Hurricanes pose a serious danger to coastal areas. The key to staying safe when a dangerous storm is headed your way is not rushing to your local hardware store to buy wood or dashing to your local grocery store to stock up on water and other food items.
The key to hurricane safety is:
1: Plan Ahead
2: Listen To Authorities
3: Remain Calm
How do you know if the hurricane risk is serious in your area? Listen closely to the local weather reports and know the difference between advisories in your area.
- Hurricane Watch – This means hurricane conditions are a threat within 48 hours. Review your hurricane plans and be ready to act if a warning is issued.
- Hurricane Warning – This means hurricane conditions are expected within 36 hours. Complete your storm preparations and leave the area when directed to do so by authorities.
- Tropical Storm Watches and Warnings – This means a tropical storm, which has lower wind speeds than a hurricane, is a threat in your area. Flooding and dangerous winds could occur. Take these advisories seriously.
Living along the coastlines of the Gulf of Mexico and Atlantic Ocean, and especially if you live in one of the top 10 danger zones which include counties in Florida, Texas, Mississippi and Louisiana, puts you at high risk of hurricanes and the dangers they bring. Remember these safety tips to help protect your family and home:
- Pack a “grab and run” backpack that includes food, water, protective clothing, medications, batteries, flashlights, cell phone chargers, battery-powered radio, personal hygiene items, disposable camera, and road maps. Be sure to pack baby and pet supplies if this applies to you.
- Place important papers, such as medication list and pertinent medical information, proof of address, deed/lease to home, passports, birth certificates, and insurance policies, in a waterproof container you can grab quickly. Also, have extra cash on hand for emergencies; credit and debit cards may not work after the storm.
- Establish a plan for where you will go if you evacuate, when you will leave, and how family members will contact each other once out of the area. Keep your gas tank full on vehicles so this is not a worry when you need to leave quickly.
- Keep the outside of your home prepared. For example, remove weak or dead trees, keep limbs and bushes trimmed, store trash cans and other items securely, bring lawn furniture and bicycles inside, and anchor swing sets and other equipment to the ground.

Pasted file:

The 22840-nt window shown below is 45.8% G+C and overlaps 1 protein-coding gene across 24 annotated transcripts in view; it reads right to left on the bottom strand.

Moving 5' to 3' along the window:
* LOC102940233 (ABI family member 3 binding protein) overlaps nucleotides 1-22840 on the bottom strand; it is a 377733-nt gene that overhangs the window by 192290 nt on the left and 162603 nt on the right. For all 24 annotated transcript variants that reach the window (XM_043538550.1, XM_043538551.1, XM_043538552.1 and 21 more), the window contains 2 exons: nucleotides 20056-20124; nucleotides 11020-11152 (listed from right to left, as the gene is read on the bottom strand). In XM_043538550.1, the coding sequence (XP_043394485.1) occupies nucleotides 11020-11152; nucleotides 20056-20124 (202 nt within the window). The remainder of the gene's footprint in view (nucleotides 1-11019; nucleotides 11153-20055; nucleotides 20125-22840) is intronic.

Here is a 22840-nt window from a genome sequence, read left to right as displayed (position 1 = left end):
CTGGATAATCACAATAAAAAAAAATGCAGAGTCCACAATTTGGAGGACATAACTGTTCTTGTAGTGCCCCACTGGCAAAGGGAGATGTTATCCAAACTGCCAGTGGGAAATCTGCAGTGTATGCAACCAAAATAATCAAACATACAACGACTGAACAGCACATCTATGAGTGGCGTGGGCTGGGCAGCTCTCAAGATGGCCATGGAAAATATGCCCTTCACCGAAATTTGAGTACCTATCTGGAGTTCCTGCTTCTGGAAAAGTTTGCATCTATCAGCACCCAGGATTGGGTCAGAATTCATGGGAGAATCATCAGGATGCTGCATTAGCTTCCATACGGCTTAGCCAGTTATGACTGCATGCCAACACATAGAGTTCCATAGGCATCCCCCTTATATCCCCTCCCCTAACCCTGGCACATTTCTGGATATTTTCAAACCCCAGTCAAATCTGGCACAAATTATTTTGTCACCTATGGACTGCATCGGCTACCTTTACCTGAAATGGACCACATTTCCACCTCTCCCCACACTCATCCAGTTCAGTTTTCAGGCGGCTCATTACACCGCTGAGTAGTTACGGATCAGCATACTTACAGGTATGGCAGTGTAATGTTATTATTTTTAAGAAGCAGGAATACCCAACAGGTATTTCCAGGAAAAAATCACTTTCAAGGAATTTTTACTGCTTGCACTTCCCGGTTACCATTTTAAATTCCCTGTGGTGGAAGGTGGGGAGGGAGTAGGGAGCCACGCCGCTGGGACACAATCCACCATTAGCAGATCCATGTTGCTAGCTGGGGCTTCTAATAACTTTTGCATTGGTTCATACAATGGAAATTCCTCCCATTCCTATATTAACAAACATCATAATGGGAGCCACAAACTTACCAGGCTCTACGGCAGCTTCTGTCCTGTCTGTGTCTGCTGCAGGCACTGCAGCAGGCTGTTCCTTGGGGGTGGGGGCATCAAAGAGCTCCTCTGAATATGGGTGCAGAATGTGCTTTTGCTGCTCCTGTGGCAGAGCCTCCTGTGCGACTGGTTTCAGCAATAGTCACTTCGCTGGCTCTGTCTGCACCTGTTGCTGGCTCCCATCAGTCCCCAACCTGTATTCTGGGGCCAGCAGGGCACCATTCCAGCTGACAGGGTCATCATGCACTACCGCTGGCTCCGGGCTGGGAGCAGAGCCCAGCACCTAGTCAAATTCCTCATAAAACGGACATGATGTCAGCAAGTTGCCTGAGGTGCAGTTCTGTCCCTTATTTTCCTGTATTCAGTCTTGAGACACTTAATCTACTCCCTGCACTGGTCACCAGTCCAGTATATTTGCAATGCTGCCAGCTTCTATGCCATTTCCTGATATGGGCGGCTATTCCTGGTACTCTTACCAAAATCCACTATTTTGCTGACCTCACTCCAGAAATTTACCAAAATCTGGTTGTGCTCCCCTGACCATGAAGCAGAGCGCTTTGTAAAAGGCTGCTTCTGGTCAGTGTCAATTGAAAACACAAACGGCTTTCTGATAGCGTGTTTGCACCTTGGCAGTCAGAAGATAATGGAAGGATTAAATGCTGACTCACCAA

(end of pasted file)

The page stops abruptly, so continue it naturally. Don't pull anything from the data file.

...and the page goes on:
- Prevent safety hazards by turning off propane tanks and unplugging small appliances in your home. Set your refrigerator and freezer on the coldest setting and keep them closed so that food lasts longer if the power goes out.
- Close windows, doors and hurricane shutters as you leave. If you do not have hurricane shutters, close and board up all windows and doors with plywood you have readily available for this purpose.
Listen to Authorities
- Listen to a NOAA Weather Radio or the local news for the latest updates on the storm.
- If you evacuate, return home only when officials say it is safe.
- Remember that a calm in the storm often signifies the storm’s eye – not its end. If someone is riding out a hurricane, they should wait for authorities to announce that the danger has passed to come out of cover.
- If you live in a mobile home, or a house that isn't sturdy enough to stand up to the wind, evacuate early to avoid the stress of traffic jams.
- Acknowledge that it is normal to be afraid during a hurricane. Remember to take slow, deep breaths to help lessen the physical reaction to stress and keep anxiety in check.
- Practice your hurricane escape plan ahead of time to minimize confusion and calm fears during an actual event.
- Never take unnecessary risks. Avoid flooded roads and washed out bridges. Refer to your road maps to find a safe way to escape.
- Provide games, books, and music players with headphones to children and reassure them that everyone will stay together.
American Red Cross, http://www.redcross.org/prepare/disaster/hurricane
Federal Emergency Management Agency (FEMA), http://www.ready.gov/hurricanes
National Weather Service National Hurricane Center, http://www.nhc.noaa.gov